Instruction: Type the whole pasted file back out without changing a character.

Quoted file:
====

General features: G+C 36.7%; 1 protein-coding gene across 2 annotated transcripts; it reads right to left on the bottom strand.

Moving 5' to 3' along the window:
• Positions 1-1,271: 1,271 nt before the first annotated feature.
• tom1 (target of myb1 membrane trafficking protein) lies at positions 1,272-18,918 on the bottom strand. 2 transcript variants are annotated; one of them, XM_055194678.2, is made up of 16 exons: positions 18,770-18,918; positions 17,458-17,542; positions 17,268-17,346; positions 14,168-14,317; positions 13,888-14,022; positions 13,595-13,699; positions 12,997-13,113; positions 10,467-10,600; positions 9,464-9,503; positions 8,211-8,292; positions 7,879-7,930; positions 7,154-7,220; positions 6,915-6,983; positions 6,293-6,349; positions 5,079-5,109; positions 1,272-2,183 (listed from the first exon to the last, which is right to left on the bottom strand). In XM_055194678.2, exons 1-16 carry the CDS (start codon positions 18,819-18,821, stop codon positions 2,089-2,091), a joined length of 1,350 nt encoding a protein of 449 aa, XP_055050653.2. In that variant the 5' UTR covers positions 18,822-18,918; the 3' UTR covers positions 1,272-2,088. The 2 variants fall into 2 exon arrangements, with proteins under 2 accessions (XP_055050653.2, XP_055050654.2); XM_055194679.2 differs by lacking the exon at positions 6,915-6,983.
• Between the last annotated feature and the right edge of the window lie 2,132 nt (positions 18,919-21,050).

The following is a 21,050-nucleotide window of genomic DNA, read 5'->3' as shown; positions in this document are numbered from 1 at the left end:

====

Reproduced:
General features: G+C 36.7%; 1 protein-coding gene across 2 annotated transcripts; it reads right to left on the bottom strand.

Moving 5' to 3' along the window:
• Positions 1-1,271: 1,271 nt before the first annotated feature.
• tom1 (target of myb1 membrane trafficking protein) lies at positions 1,272-18,918 on the bottom strand. 2 transcript variants are annotated; one of them, XM_055194678.2, is made up of 16 exons: positions 18,770-18,918; positions 17,458-17,542; positions 17,268-17,346; positions 14,168-14,317; positions 13,888-14,022; positions 13,595-13,699; positions 12,997-13,113; positions 10,467-10,600; positions 9,464-9,503; positions 8,211-8,292; positions 7,879-7,930; positions 7,154-7,220; positions 6,915-6,983; positions 6,293-6,349; positions 5,079-5,109; positions 1,272-2,183 (listed from the first exon to the last, which is right to left on the bottom strand). In XM_055194678.2, exons 1-16 carry the CDS (start codon positions 18,819-18,821, stop codon positions 2,089-2,091), a joined length of 1,350 nt encoding a protein of 449 aa, XP_055050653.2. In that variant the 5' UTR covers positions 18,822-18,918; the 3' UTR covers positions 1,272-2,088. The 2 variants fall into 2 exon arrangements, with proteins under 2 accessions (XP_055050653.2, XP_055050654.2); XM_055194679.2 differs by lacking the exon at positions 6,915-6,983.
• Between the last annotated feature and the right edge of the window lie 2,132 nt (positions 18,919-21,050).

The following is a 21,050-nucleotide window of genomic DNA, read 5'->3' as shown; positions in this document are numbered from 1 at the left end: